— Prof Farid Essack, Professor of Religion Studies University of Johannesburg

He says the Dutch colonialists considered some of them to be troublemakers in Indonesia, and so sent off to a faraway place at the southern tip of Africa - the Cape Colony.

This stream is known as the Malay community. The other stream arrived as labourers on the eastern coast of Southern Africa, in the area now called KwaZulu Natal.

    They came from India in 1860 along with some Hindus. And the descendants of that crowd, they are now in Gauteng, in North West, Mpumalanga, the Northern Province and of cause largely in KwaZulu Natal.
    — Prof Farid Essack, Professor of Religion Studies University of Johannesburg

The professor adds that there is one other stream that arrived between 1873 and 1880 He says these were 500 slaves that were liberated and brought to Durban.

    They ended up in Durban and they were known as Zanzibaris, they were from Tanzania and Zanzibar. But they had white gowns and they had beards so culturally they didn't fit in with the local Zulu community at all. They did follow the similar cultural and religious practices of the Indian Muslims.
    — Prof Farid Essack, Professor of Religion Studies University of Johannesburg

So when apartheid came along, they were proclaimed Muslims.

    Until today, you have a community of black Africans living in the middle of an Indian township, Chatsworth, the Zanzibari Muslims.
    — Prof Farid Essack, Professor of Religion Studies University of Johannesburg

He also explained the difference between the words Islam and Muslim.

    The one is a social-religious community, these are Muslims. And Muslims follow the religion of Islam.
    — Prof Farid Essack, Professor of Religion Studies University of Johannesburg


Two stabbed to death in 'brutal' attack on mosque in South Africa during morning prayers
'Shocking and sad assault on what is probably the last day of Ramadan'
Adam Withnall
Thursday 14 June 2018 08:17

South African police say two worshippers have been stabbed to death in an attack on a mosque in Malmesbury, Western Cape.

The suspect, who was armed with a knife, was shot dead by police outside the mosque. Three others, including a police officer, were injured during the incident.

The Muslim Judicial Council said in a statement that it was “shocked to its core to learn of a brutal attack on the Malmesbury Masjied in Cape Town in the early hours of this morning”.

The two people killed were in I’tikaaf meaning they had been sleeping in the mosque for a period of days as an act of devotion. The attacker was not known to the mosque community, a spokeswoman for the Council said.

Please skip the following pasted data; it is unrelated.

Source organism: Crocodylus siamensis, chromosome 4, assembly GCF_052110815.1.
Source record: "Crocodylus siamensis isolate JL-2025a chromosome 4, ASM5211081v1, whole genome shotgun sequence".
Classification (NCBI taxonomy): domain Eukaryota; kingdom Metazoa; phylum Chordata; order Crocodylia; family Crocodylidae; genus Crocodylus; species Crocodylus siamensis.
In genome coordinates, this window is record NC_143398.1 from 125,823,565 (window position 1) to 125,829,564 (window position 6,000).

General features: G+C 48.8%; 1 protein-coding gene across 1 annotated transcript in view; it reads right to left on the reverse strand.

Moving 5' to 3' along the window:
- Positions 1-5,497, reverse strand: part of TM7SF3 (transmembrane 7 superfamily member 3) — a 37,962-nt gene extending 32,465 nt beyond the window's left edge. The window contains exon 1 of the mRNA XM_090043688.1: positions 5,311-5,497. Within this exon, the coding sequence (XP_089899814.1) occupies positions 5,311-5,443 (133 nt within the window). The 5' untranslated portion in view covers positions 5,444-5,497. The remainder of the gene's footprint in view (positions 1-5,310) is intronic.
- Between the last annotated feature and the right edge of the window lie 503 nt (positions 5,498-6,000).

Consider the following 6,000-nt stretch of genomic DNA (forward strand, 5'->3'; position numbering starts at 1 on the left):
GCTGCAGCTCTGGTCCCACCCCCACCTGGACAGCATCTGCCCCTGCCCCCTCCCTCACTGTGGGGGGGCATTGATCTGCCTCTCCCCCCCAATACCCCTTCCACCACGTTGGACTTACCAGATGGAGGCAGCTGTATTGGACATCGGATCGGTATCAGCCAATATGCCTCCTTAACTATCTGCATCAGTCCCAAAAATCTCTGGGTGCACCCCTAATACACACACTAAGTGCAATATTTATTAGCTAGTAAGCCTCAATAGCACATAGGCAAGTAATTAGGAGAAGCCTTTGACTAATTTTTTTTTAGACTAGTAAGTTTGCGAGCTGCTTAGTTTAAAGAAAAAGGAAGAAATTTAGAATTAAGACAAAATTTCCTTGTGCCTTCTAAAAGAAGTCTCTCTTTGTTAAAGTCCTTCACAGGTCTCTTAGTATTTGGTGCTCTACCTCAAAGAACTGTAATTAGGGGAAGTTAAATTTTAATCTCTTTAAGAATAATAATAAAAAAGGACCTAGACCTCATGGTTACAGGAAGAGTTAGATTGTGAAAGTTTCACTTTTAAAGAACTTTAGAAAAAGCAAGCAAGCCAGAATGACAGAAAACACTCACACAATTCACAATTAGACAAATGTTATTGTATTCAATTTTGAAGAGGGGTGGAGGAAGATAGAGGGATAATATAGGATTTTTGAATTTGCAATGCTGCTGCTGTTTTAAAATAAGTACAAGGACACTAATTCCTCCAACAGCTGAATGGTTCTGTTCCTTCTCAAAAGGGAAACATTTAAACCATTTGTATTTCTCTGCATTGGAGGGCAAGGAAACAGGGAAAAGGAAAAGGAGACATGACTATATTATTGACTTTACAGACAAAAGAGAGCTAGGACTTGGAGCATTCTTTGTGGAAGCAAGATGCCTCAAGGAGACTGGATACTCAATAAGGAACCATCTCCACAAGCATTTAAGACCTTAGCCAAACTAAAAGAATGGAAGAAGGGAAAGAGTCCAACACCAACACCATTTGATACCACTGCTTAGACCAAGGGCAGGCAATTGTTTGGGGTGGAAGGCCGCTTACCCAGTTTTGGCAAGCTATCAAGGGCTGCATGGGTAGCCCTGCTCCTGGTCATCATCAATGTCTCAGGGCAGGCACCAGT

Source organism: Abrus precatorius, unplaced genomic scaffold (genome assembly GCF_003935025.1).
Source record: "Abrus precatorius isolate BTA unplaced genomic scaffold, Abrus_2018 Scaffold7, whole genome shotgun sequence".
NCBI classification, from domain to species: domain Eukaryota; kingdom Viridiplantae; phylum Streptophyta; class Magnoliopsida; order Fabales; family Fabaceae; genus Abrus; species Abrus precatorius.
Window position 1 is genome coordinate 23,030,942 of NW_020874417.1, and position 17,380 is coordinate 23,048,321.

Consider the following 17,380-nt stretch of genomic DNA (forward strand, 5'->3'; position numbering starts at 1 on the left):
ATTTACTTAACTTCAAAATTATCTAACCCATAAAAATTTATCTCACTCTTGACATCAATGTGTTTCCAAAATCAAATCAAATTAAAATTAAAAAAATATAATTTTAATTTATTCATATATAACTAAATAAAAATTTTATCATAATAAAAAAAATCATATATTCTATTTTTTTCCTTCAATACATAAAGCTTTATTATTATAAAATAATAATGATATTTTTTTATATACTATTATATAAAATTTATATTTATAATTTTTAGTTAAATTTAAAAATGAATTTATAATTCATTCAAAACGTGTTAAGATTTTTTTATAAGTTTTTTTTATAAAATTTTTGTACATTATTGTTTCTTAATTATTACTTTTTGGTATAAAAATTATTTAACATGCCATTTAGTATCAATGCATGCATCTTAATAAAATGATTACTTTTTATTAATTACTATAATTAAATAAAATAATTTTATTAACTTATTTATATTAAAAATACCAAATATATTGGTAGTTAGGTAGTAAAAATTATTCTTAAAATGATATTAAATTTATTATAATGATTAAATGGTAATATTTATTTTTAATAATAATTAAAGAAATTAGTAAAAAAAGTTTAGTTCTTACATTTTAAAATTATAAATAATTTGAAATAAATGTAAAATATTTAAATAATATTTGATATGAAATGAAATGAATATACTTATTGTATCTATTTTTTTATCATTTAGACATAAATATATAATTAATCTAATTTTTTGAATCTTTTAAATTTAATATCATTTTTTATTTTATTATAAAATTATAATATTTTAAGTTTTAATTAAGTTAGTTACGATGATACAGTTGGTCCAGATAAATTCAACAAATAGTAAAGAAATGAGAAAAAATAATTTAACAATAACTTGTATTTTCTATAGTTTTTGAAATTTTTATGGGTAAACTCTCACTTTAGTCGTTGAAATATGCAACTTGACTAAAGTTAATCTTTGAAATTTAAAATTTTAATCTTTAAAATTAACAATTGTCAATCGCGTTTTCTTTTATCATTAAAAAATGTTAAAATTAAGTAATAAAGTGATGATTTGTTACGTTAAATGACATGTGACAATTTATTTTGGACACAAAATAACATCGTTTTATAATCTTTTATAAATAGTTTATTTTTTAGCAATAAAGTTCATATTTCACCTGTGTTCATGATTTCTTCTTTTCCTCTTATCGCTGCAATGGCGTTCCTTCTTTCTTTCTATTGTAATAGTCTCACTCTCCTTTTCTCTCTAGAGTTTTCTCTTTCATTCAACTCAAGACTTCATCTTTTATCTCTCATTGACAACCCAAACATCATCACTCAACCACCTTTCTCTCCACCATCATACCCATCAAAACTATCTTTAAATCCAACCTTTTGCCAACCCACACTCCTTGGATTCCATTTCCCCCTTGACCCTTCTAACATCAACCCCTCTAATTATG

Western Cape police spokesman Lieutenant Colonel Andrè Traut said the suspect, “believed to be in his thirties and armed with a knife, was still on the scene and charged at the police who tried to persuade him to hand himself over”.

“He ignored the calls and tried to attack police. He was shot and killed in the process,” Mr Traut said.

The attack comes a month after another assault on a mosque in Verulam, north of Durban. In that attack, three men stormed the place of worship, killing one and injuring others. They then fled the scene, and no arrests have yet been made.

Speaking to eNCA, Mishka Daries of the Muslim Judicial Council described the attack as “brutal”, saying it was a “shocking and sad assault on what is probably the last day of Ramadan”.

Asked if she feared a spike in such incidents, Ms Daries said she “understood these concerns within the Muslim community”.

“We are still trying to come to terms with the attack,” she said. “A mosque, a church, a synagogue, any house of worship – they are sacred places… you feel safe, you feel secure, you know that this is your time with God and that is your focus. Unfortunately it seems this isn’t the case.

“We would like to call for calm in the community,” she added, urging people not to “retaliate in any form” while the facts surrounding the attack remain unclear.

Outrage after deadly South Africa mosque attack
Three assailants on the run after killing one worshipper during midday prayers and critically wounding two others.
by Azad Essa
12 May 2018

South African police are hunting for three attackers who cut the throat of an imam and stabbed and seriously injured two other people at a Shia mosque.

The attack on the mosque on Thursday in Verulam, a town 27km north of Durban, left the Muslim community outraged and demanding answers.

Major Bheki Langa, KwaZulu-Natal province's acting police commissioner, said in a statement the motive was still unclear. The assailants also set the mosque on fire before escaping in a getaway vehicle.